Rapid advancements in technology have influenced every sphere of our lives and organisations that have not caught up with the digitization boom are losing out on reaping profits by cashing on the momentum of change. Technology innovation has indeed contributed to HR transformation in a big way. It is influencing the way people think, work and collaborate.
This is the new age of the tech-savvy workforce, and millennials will reign the global workforce by 2020. Companies across Asia seem to be grappling with this sea change and many seem to be lost in the process of transformation and transition to the digital. Are you prepared to go digital?
“Companies need to plan if they want to embrace digital. Work out exactly what you need, consider precisely what HR services you (and the users) want and what employee information you’ll need now and in the future. Workforce analytics is changing the employment landscape, not only in Asia but globally,” says Dion Groeneweg, Head of HR Transformation and Workforce Analytics, Growth Markets – Mercer in an exclusive interview with HR in Asia.
Read on for more insights on what the future of work will look like…
Day-to-day HR function can be transformed in many innovative ways using technology. For example, integrating HRIS systems with job matching apps. This allows companies to identify job seekers unique traits, personality and career aptitude through a series of short and fun neuroscience games.
The results can then be used internally to identify opportunities for existing employees or externally to locate suitable talent who wouldn’t otherwise have applied. This will change the way things are done in HR.
Companies need to plan if they want to embrace digital. Work out exactly what you need, consider precisely what HR services you (and the users) want and what employee information you’ll need now and in the future.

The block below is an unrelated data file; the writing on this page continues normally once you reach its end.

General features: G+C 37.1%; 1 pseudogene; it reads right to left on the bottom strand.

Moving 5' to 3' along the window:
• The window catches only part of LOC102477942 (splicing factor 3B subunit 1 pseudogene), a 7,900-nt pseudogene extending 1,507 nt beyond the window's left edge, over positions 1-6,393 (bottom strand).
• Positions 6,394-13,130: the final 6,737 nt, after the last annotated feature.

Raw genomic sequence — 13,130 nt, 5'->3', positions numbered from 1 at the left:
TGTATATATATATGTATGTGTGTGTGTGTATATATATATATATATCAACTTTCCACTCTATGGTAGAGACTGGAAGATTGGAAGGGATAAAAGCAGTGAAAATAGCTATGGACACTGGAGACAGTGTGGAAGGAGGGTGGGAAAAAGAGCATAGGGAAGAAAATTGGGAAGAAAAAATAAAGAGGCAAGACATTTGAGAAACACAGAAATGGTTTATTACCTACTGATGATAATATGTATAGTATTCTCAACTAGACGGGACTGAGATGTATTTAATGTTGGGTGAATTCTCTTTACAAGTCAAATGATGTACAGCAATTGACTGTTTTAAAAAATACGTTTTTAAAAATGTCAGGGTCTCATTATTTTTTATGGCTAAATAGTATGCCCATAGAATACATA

Spend time to have a conversation with the vendors and existing users to understand which system fits best and gain feedback from former users, before deciding on the system to choose and implement.
Identify other bolt-on technologies, some additional capabilities that might not be included in the chosen system. Get assurance on security and privacy – example, mobile interfaces or data offshoring.
Most importantly, keep employees informed and excited! The fundamental meaning of HR transformation today is transforming the way people think, connect, and collaborate. Hence, a new system needs a new mindset and this requires full communication to overcome any scepticism or reluctance.
HR technology is changing the role of the HR, especially systems like Workday.
Employee Service Centres for example will be affected. Traditionally, Tier 1 handles the basics – “first line” of inquiries; while Tier 2 handles the more complex cases that require more research. When implemented properly, technology and knowledge management enables tiers to work seamlessly, and may even disrupt the tiered model in several ways –
The HR Business Partner Model (HRBP) is finally evolving. Given the fact that the HRBP roles were not well implemented in many companies (e.g. Generalists with a new title without proper upskilling), majority will be focusing on improving the capabilities of their HRBPs.
The demographics of the workforce are changing — and so too is the “deal” that employees expect from the business or their employers. Millennials will by 2020 dominate half of the global workforce. These employees are seeking ways to fit work into a variety of different life models.